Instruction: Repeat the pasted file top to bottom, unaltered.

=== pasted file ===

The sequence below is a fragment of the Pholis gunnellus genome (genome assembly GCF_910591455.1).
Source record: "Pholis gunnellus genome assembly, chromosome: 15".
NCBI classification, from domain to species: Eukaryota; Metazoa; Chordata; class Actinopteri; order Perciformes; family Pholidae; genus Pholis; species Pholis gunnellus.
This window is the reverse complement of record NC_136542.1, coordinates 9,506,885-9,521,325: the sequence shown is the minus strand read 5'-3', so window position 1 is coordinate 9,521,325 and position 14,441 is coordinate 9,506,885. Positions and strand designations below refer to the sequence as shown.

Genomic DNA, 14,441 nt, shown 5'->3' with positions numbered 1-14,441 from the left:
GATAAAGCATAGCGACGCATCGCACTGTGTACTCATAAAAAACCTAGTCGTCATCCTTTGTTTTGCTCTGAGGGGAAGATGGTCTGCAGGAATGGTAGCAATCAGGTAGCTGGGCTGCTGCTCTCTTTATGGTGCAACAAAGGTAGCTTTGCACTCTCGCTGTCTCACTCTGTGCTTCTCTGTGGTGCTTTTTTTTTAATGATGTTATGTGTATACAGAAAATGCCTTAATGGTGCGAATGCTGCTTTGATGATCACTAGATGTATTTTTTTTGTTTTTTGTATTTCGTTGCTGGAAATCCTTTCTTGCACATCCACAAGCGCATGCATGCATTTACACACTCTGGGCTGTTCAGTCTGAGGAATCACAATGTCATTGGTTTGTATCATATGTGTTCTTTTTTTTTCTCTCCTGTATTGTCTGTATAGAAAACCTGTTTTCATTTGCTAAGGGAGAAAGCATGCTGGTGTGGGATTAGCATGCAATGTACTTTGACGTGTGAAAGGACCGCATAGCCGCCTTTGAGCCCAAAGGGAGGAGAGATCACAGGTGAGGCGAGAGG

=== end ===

The sequence below is a fragment of the Pholis gunnellus genome (genome assembly GCF_910591455.1).
Source record: "Pholis gunnellus genome assembly, chromosome: 15".
NCBI classification, from domain to species: Eukaryota; Metazoa; Chordata; class Actinopteri; order Perciformes; family Pholidae; genus Pholis; species Pholis gunnellus.
This window is the reverse complement of record NC_136542.1, coordinates 9,506,885-9,521,325: the sequence shown is the minus strand read 5'-3', so window position 1 is coordinate 9,521,325 and position 14,441 is coordinate 9,506,885. Positions and strand designations below refer to the sequence as shown.

Genomic DNA, 14,441 nt, shown 5'->3' with positions numbered 1-14,441 from the left:
GATAAAGCATAGCGACGCATCGCACTGTGTACTCATAAAAAACCTAGTCGTCATCCTTTGTTTTGCTCTGAGGGGAAGATGGTCTGCAGGAATGGTAGCAATCAGGTAGCTGGGCTGCTGCTCTCTTTATGGTGCAACAAAGGTAGCTTTGCACTCTCGCTGTCTCACTCTGTGCTTCTCTGTGGTGCTTTTTTTTTAATGATGTTATGTGTATACAGAAAATGCCTTAATGGTGCGAATGCTGCTTTGATGATCACTAGATGTATTTTTTTTGTTTTTTGTATTTCGTTGCTGGAAATCCTTTCTTGCACATCCACAAGCGCATGCATGCATTTACACACTCTGGGCTGTTCAGTCTGAGGAATCACAATGTCATTGGTTTGTATCATATGTGTTCTTTTTTTTTCTCTCCTGTATTGTCTGTATAGAAAACCTGTTTTCATTTGCTAAGGGAGAAAGCATGCTGGTGTGGGATTAGCATGCAATGTACTTTGACGTGTGAAAGGACCGCATAGCCGCCTTTGAGCCCAAAGGGAGGAGAGATCACAGGTGAGGCGAGAGG